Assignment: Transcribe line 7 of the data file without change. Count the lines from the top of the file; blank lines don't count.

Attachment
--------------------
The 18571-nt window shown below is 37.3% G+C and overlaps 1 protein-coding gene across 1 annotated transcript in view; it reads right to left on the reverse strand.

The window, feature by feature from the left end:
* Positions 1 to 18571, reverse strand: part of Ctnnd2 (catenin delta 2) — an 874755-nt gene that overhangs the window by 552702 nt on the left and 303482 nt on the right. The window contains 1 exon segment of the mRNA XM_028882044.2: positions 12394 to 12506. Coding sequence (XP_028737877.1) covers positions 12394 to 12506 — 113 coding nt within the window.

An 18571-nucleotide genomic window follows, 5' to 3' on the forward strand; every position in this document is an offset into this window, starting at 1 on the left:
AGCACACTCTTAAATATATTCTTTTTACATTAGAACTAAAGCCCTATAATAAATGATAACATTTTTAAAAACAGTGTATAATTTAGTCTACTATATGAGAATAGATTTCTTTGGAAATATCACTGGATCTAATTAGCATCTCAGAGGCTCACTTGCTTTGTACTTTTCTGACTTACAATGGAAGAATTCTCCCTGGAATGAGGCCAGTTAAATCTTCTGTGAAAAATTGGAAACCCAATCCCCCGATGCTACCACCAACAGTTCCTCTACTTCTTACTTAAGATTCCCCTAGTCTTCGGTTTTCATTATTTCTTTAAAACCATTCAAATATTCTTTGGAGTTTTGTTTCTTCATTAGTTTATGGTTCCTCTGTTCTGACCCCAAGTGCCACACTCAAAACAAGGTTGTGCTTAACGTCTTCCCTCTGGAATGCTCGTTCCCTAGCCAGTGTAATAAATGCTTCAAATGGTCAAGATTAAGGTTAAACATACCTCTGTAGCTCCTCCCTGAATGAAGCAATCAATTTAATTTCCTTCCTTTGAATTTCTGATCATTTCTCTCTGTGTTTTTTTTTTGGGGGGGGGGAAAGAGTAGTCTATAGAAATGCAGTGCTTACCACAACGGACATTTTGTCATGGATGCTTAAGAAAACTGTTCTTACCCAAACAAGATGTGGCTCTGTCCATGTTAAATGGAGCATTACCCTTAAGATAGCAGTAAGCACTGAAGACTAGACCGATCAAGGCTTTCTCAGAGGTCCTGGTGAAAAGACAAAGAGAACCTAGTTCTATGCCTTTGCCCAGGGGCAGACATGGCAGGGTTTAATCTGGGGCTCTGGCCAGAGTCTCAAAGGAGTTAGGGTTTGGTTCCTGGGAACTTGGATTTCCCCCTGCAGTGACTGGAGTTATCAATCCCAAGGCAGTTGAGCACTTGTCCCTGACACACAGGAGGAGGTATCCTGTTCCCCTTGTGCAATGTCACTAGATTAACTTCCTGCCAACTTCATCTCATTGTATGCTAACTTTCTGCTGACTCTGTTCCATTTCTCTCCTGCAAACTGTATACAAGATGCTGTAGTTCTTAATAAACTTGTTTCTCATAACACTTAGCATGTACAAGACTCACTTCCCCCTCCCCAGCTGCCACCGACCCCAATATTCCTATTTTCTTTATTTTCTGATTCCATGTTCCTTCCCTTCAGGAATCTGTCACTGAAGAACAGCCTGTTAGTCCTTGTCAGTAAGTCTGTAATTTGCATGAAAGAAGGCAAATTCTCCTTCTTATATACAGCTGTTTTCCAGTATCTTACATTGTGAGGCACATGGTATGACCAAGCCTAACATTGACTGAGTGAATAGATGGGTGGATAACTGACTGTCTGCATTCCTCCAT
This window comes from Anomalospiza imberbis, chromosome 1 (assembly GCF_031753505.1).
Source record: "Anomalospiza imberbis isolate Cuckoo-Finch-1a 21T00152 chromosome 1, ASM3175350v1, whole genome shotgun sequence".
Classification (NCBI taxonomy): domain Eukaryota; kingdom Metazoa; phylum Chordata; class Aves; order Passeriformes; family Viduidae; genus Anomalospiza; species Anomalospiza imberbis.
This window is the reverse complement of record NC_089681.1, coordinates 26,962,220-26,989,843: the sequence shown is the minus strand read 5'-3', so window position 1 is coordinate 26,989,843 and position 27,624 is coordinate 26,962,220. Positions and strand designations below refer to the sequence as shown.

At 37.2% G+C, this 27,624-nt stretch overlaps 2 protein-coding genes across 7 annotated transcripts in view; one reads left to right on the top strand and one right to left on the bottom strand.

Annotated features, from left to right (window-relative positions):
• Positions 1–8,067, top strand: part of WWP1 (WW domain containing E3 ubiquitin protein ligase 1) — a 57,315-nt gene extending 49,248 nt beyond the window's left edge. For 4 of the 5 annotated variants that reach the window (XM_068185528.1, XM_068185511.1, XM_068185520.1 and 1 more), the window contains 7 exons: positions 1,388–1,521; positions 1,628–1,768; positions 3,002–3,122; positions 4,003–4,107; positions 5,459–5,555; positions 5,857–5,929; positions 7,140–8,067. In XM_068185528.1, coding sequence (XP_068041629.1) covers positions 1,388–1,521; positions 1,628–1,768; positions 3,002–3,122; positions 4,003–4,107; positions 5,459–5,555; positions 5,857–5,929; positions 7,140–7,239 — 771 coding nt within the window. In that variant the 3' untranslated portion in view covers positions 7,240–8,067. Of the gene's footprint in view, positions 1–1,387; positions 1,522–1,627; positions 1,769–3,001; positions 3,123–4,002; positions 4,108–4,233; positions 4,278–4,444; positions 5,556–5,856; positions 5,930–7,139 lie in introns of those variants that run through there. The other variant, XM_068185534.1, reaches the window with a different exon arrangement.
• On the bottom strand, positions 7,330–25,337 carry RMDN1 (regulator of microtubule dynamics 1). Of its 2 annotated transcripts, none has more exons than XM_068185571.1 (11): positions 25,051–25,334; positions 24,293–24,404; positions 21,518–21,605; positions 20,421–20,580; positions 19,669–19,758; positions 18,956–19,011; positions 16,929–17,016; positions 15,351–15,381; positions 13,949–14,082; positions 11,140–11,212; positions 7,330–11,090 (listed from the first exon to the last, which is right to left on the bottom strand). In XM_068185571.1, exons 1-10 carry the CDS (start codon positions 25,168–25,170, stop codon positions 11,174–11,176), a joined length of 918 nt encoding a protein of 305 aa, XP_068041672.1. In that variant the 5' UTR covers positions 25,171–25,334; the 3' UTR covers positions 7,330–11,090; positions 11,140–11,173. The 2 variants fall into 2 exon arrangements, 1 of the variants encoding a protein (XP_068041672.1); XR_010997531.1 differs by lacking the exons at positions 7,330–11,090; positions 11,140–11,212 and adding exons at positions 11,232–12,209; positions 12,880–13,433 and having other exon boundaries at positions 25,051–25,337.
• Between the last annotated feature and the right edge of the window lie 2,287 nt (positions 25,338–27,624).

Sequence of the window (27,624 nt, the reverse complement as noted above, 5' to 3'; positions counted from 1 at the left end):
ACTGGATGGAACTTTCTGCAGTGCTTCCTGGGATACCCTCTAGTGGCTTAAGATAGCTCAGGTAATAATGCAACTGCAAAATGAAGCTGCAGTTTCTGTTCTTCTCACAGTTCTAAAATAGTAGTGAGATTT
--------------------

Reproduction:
Source record: "Anomalospiza imberbis isolate Cuckoo-Finch-1a 21T00152 chromosome 1, ASM3175350v1, whole genome shotgun sequence".